On 9/17/2020 at 3:25 PM, michel123456 said:

Ah yes, fifth problem: the twin paradox. The paradox is not about one twin aging more or less than the other. The paradox is that there is a broken symmetry: the traveling twin is aging less than the twin who stays at rest. But since the traveling twin is also in a resting FOR (a different one), who is the traveling twin? twin A or twin B? Which of the 2 twins will age less than the other? It is not logically acceptable that both twins will age less than the other. That is the paradox. And there is something wrong in it.(and not endless conversations about accelerations in order to determine who is the traveler & who is at rest, that is not the problem)

And maybe more. 

Again, you do not need to leave classical physics to see the fault in seeing this as a problem. Imagine you have a spaceship and a lone spaceman out in the middle of space at rest with respect to each other. The spaceship rockets away accelerating up then slows down to speed up in the opposite direction before slowing down again to enter the original frame of reference it resided in at the beginning. You both ask each other who really moved?

First Person: I clearly didn't as I saw you speed away and during the whole time I remained at rest with respect to myself. I wasn't moving.

Second Person: But I also saw myself as at rest the whole time.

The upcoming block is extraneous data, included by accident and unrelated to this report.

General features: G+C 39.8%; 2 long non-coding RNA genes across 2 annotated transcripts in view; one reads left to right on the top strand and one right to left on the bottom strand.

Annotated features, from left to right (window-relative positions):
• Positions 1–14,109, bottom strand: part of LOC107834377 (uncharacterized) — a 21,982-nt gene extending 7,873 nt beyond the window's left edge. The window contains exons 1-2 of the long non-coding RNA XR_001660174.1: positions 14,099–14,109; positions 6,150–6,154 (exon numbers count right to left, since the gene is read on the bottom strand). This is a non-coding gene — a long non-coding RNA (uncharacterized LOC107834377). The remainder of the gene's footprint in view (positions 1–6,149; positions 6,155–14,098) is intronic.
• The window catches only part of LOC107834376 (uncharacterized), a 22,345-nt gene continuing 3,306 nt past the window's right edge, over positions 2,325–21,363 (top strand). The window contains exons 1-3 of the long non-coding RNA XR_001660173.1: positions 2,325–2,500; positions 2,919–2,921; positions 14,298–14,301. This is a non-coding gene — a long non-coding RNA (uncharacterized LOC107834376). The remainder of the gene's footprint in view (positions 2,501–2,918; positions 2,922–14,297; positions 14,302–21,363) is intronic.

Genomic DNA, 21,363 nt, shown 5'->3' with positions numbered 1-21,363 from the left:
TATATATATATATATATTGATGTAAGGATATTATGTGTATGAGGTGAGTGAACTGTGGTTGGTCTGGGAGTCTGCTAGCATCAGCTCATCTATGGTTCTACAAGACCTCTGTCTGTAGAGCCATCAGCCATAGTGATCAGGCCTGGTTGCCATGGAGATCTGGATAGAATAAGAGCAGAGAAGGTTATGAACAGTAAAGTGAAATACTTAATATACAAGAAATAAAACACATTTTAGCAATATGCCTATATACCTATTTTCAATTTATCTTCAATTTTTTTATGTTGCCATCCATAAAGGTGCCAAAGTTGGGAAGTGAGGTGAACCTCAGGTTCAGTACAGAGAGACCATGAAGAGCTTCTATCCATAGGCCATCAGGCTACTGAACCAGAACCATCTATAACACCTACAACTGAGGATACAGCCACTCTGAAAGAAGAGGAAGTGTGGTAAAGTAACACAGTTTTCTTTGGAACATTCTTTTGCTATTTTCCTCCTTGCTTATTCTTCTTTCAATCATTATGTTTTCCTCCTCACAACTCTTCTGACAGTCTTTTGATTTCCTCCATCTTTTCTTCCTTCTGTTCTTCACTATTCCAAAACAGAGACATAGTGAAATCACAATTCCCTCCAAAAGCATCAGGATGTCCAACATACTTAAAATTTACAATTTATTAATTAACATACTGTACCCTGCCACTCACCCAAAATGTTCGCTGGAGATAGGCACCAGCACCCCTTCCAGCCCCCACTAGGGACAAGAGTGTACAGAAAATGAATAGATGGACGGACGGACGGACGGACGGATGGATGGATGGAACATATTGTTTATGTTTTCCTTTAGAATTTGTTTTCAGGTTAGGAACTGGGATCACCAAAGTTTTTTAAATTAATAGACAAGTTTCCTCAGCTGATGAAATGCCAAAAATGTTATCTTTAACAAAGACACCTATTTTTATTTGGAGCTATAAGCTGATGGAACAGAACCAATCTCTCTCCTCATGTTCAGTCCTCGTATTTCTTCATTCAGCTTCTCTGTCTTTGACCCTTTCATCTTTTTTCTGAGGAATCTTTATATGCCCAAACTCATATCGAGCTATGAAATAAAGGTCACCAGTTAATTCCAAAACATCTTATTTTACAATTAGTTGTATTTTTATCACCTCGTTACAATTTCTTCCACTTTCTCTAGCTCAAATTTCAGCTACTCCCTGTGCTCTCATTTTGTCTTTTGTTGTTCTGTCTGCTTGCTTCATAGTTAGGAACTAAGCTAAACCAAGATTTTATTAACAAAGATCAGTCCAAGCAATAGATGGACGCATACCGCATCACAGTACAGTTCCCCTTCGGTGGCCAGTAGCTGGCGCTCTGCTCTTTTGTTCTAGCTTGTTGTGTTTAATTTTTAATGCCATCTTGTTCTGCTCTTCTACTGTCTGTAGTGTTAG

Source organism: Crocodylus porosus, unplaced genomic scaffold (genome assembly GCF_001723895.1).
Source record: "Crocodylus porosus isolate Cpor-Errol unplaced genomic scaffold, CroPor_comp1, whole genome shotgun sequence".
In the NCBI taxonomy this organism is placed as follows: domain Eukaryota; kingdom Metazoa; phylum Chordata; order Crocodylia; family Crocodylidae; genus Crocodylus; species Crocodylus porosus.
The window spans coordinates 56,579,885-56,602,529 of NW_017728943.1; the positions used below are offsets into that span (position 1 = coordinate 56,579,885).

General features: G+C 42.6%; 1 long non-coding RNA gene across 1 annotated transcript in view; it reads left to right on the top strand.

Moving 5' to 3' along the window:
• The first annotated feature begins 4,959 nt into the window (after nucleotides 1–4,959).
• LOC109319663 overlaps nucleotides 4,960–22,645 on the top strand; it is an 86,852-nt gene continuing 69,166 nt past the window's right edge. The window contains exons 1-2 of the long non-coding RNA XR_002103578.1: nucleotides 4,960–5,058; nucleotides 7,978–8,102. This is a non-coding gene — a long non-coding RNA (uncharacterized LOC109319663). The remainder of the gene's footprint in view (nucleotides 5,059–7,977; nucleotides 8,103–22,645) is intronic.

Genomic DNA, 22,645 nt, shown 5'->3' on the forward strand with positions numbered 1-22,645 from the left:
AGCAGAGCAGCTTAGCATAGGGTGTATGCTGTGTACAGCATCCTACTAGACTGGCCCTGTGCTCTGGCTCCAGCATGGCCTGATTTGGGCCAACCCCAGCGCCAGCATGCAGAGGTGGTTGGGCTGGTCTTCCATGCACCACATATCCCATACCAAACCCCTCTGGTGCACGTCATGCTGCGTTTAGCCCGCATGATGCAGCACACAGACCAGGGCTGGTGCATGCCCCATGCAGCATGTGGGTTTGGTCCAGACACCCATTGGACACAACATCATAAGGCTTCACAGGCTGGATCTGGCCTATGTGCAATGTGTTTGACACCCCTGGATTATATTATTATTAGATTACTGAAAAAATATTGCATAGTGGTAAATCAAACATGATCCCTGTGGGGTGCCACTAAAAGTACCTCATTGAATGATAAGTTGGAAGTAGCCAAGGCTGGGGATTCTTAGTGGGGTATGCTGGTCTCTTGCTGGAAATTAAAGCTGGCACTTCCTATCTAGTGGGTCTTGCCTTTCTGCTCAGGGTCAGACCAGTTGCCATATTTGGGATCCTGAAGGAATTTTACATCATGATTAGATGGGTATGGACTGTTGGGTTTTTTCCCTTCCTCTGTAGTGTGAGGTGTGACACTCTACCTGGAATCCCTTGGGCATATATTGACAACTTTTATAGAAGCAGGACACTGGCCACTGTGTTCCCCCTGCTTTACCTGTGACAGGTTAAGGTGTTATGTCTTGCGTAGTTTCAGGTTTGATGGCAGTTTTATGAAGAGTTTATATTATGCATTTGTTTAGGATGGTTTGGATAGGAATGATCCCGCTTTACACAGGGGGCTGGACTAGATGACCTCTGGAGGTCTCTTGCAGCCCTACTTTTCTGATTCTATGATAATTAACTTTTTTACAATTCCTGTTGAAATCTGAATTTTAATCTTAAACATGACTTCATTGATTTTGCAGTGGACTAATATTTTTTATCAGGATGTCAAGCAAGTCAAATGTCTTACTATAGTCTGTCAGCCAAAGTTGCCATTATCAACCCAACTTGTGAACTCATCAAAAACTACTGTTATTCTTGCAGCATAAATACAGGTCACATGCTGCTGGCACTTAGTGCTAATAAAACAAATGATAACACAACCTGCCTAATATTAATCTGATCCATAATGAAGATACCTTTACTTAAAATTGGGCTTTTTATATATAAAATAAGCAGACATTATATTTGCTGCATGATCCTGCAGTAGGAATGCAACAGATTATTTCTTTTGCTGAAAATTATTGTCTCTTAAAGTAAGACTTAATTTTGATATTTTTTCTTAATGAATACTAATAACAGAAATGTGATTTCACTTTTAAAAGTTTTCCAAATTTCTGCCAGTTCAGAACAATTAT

When you think about it kinematically and visually they both have some grounds to consider themselves both correct as there space-time diagrams would show similar but oppositely oriented collections of parabolic curves. To alleviate the issue we decide to mount an apprautus to the spaceship that is basically a small ball within a larger ball where the smaller ball is floating freely but the larger ball is attached to the spaceship. If we accelerated forward then the freely floating ball would just slowly float in the air until the now moving outer surface closed the distance and then impacted it. If we were in an inertial frame of reference the whole time then clearly the ball within there would just float as you would expect via our classical understanding of physics and inertial frames of reference (frames without any induced forces). You then both repeat the same experiment and predictably the floating spaceman would never notice any forces (fictitious or real) creep into his frame of reference while those in the spaceship would see their smaller ball begin to move as if some force was exerted on it but (assuming they accounted for all other forces) this cannot be as it clearly must remain inertial as we accounted for all forces. The only real answer is that a force was exerted on the spaceship which gave rise to our fictitious force on the ball. Thus the paradox is solved. . . the spaceship was the one that moved.